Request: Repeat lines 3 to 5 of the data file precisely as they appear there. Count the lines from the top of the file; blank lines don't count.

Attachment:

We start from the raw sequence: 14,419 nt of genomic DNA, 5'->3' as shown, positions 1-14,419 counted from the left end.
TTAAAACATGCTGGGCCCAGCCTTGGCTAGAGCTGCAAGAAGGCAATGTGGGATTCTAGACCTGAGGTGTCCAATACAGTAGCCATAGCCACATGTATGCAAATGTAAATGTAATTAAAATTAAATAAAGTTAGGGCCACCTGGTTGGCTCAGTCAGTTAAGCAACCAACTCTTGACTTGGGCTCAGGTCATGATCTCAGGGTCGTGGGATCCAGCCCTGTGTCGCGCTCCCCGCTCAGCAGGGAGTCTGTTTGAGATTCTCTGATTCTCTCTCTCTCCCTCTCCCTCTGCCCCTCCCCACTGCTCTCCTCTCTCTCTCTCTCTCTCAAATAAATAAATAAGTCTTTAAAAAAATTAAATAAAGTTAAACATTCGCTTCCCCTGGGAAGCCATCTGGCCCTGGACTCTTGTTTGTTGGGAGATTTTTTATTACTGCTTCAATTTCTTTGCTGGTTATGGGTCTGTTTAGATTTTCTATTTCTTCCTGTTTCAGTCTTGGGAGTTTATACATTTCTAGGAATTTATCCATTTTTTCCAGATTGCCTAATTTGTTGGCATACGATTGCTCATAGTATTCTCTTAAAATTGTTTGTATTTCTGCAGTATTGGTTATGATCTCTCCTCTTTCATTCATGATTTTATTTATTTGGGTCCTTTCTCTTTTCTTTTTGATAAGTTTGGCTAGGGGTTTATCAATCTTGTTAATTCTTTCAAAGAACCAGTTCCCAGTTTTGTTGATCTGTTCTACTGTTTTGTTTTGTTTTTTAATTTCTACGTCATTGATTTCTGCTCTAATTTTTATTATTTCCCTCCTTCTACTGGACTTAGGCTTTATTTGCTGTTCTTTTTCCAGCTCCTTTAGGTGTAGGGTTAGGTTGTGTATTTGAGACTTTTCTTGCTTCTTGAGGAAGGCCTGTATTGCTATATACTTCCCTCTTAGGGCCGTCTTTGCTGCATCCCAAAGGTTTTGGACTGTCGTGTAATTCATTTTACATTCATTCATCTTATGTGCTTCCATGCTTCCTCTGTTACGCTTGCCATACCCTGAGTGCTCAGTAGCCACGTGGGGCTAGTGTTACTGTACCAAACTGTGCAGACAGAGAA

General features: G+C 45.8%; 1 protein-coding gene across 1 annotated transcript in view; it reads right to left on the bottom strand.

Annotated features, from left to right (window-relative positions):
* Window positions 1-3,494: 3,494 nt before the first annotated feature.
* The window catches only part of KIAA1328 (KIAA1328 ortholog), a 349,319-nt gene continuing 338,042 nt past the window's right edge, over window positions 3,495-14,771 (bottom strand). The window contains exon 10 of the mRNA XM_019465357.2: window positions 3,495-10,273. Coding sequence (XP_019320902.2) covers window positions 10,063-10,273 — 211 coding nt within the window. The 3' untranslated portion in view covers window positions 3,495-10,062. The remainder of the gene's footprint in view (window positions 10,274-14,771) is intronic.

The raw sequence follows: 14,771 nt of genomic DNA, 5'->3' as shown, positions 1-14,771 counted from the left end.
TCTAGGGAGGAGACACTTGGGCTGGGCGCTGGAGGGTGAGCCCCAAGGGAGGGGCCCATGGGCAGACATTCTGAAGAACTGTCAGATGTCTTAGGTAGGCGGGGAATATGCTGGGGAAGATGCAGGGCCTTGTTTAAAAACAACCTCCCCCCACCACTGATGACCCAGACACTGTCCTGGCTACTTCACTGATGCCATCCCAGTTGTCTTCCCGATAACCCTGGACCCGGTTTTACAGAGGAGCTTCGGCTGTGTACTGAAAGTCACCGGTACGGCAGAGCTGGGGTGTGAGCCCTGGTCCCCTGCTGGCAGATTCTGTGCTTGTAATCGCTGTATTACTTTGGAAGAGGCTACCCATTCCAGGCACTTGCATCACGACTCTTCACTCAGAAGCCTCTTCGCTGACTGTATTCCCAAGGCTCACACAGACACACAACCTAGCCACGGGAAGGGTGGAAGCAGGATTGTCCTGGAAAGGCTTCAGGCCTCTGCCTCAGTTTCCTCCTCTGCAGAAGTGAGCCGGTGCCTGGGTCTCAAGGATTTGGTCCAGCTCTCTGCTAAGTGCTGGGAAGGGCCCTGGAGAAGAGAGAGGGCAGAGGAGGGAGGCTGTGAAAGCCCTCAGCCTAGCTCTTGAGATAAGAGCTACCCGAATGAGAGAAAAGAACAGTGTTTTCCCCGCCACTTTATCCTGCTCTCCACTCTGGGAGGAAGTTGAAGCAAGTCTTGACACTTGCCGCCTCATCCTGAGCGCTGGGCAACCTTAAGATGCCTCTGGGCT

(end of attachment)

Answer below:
General features: G+C 45.8%; 1 protein-coding gene across 1 annotated transcript in view; it reads right to left on the bottom strand.

Annotated features, from left to right (window-relative positions):
* Window positions 1-3,494: 3,494 nt before the first annotated feature.